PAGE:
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Re: Using Probe for EPMA software in "demonstration mode" to teach EPMA
« Reply #63 on: December 31, 2017, 02:04:05 pm »
We've made another small improvement in addition to the above simulation of unknowns and wavescans based on the standard composition if the sample name matches that of a standard already in the run.  This latest improvement automatically adds in oxygen by stoichiometry if the Calculate with Stoichiometric Oxygen option is selected in the Analyze! | Calculation Options dialog.

If this flag is in the default Calculate As Elemental option, and the unknown (or wavescan) sample is *not* using a sample name that is the same as a standard already in the run, the program will generate a random composition based on the currently analyzed elements as seen here:

Un    4 test as elemental, Results in Elemental Weight Percents
 
ELEM:       Si      Fe
BGDS:      LIN     LIN
TIME:    20.00   20.00
BEAM:    30.01   30.01

ELEM:       Si      Fe   SUM 
     8  23.709  76.564 100.273

AVER:   23.709  76.564 100.273
SDEV:     .000    .000    .000
SERR:     .000    .000
%RSD:      .00     .00
STDS:       14      26

However, with the latest code in version 12.1.3, if the Calculate with Stoichiometric Oxygen option is selected as seen here:



the software will now correctly calculate a random *oxide* composition based on the current cation stoichiometry as seen here:

Un   11 test oxide, Results in Elemental Weight Percents
 
ELEM:       Si      Fe       O
TYPE:     ANAL    ANAL    CALC
BGDS:      LIN     LIN
TIME:    20.00   20.00     ---
BEAM:    30.03   30.03     ---

ELEM:       Si      Fe       O   SUM 
    18  14.537  53.817  31.981 100.334

AVER:   14.537  53.817  31.981 100.334
SDEV:     .000    .000    .000    .000
SERR:     .000    .000    .000
%RSD:      .00     .00     .00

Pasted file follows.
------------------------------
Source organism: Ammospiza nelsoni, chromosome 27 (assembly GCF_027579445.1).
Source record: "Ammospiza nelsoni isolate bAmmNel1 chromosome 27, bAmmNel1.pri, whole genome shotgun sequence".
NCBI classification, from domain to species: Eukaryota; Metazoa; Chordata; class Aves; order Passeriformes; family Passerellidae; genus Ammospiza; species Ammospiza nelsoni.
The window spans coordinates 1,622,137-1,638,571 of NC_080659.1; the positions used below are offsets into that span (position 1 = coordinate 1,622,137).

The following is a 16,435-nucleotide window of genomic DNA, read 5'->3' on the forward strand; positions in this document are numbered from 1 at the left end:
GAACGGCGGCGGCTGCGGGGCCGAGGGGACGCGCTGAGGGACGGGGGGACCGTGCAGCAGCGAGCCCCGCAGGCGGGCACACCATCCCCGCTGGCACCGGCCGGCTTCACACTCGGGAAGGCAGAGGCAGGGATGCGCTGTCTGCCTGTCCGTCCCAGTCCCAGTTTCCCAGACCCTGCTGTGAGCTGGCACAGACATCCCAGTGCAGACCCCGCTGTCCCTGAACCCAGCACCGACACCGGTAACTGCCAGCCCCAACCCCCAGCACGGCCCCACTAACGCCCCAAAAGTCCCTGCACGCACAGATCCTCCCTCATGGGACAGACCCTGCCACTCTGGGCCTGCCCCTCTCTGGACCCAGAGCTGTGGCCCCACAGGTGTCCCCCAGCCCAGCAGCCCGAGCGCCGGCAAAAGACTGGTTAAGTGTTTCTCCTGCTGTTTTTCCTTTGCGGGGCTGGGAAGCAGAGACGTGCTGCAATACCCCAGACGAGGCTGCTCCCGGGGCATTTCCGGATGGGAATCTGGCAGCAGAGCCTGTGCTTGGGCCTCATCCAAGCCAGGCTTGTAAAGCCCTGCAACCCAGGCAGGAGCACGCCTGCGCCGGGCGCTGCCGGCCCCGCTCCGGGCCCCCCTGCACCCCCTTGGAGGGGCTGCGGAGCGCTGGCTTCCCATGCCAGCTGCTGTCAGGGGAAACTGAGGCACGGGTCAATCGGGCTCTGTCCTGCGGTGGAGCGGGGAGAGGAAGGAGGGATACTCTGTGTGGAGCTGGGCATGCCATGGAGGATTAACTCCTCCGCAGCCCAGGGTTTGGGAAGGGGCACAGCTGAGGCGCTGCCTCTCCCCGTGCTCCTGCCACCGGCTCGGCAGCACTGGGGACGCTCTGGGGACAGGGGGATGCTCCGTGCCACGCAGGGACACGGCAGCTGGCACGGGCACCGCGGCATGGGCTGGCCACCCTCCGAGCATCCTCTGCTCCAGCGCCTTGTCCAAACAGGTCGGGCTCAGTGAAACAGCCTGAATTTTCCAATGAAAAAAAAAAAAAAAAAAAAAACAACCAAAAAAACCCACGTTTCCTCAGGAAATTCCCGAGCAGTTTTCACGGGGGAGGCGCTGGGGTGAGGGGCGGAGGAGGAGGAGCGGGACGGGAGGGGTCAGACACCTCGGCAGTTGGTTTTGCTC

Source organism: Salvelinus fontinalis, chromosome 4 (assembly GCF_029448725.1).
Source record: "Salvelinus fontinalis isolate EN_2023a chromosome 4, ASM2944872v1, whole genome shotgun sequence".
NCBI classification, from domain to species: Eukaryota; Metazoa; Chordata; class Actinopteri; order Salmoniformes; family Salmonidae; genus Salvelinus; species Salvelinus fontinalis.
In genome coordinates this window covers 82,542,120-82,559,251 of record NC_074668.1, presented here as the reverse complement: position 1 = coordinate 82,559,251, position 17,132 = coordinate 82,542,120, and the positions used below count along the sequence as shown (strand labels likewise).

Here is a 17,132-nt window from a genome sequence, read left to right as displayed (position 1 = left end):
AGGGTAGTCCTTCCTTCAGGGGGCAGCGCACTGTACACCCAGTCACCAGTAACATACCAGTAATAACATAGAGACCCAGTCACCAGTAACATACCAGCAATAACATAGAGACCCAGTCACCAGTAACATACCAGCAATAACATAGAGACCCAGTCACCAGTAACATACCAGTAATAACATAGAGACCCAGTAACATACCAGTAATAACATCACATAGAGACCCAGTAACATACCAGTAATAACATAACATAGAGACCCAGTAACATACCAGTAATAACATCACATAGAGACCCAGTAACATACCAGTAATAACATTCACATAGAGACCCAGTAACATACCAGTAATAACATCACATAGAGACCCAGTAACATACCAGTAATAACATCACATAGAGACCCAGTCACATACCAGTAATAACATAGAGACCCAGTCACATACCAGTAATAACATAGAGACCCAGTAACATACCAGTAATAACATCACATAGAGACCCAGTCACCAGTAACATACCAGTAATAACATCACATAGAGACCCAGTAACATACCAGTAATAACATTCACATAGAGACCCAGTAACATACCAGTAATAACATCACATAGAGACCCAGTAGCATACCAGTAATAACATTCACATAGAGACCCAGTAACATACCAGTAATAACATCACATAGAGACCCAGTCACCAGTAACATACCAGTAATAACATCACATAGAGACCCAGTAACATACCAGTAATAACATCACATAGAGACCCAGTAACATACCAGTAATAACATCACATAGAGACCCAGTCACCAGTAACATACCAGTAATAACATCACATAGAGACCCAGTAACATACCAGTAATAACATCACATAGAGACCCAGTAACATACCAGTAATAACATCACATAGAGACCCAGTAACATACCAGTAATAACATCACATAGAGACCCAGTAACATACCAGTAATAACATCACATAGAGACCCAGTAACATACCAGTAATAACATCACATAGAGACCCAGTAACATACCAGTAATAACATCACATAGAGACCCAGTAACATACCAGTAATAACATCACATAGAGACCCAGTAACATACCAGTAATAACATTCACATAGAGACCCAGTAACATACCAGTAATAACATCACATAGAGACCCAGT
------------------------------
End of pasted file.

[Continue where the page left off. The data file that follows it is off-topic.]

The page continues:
STDS:       14      26     ---

STKF:    .4101   .6548     ---
STCT:   144.18  151.28     ---

UNKF:    .1089   .4903     ---
UNCT:    38.27  113.29     ---
UNBG:      .09     .40     ---

ZCOR:   1.3353  1.0975     ---
KRAW:    .2655   .7489     ---
PKBG:   415.00  283.06     ---

And if the Display as Oxides checkbox is displayed, these results will also be displayed:

Un   11 test oxide, Results in Oxide Weight Percents

ELEM:     SiO2     FeO       O   SUM 
    18  31.099  69.235    .000 100.334

AVER:   31.099  69.235    .000 100.334
SDEV:     .000    .000    .000    .000
SERR:     .000    .000    .000
%RSD:      .00     .00     .00
STDS:       14      26     ---

Of course most of the time you'll probably want to enter an unknown (or wavescan) sample name that is the same as a standard already in the run (as described in the previous post), so that one will obtain a specific composition for teaching purposes.  But the random composition code is there just in case one acquires an unknown (or wavescan) simulation and either the sample name doesn't match an existing standard or there are no standards in the run.

Either way, you'll get a reasonable composition with simulated statistics applied, also suitable for teaching!   :)
« Last Edit: January 01, 2018, 12:15:18 pm by John Donovan »
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Probeman

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Re: Using Probe for EPMA software in "demonstration mode" to teach EPMA
« Reply #64 on: November 04, 2018, 04:50:09 pm »
As many of you know, Probe for EPMA has a very realistic demo or simulation mode which can be utilized for educational purposes. 

Probe for EPMA utilizes spectral intensities generated from the Penepma Monte Carlo software in two different ways. First, for WDS simulation it utilizes previously calculated pure element spectra from Penepma calculated using 1 eV resolution in 5 keV steps from 5 to 25 keV. For compounds it simply sums the spectra based on the weight fraction of the element (Yes, we should also be performing an absorption correction on each energy bin, but it's on the to-do list. In the meantime it's good enough...) to produce the final WDS spectrum.

Of course the spectrum is subsequently modified for higher Bragg orders, WDS exponential effects and absorption edges.  See the folder C:\UserData\Penepma12\Penepma\pure for these pure element intensity files. If you don't have these files, or you don't have a complete set of these files, you should update your Penepma data files using the Help | Update menu with the Update Penepma Monte Carlo Files Only checkbox checked.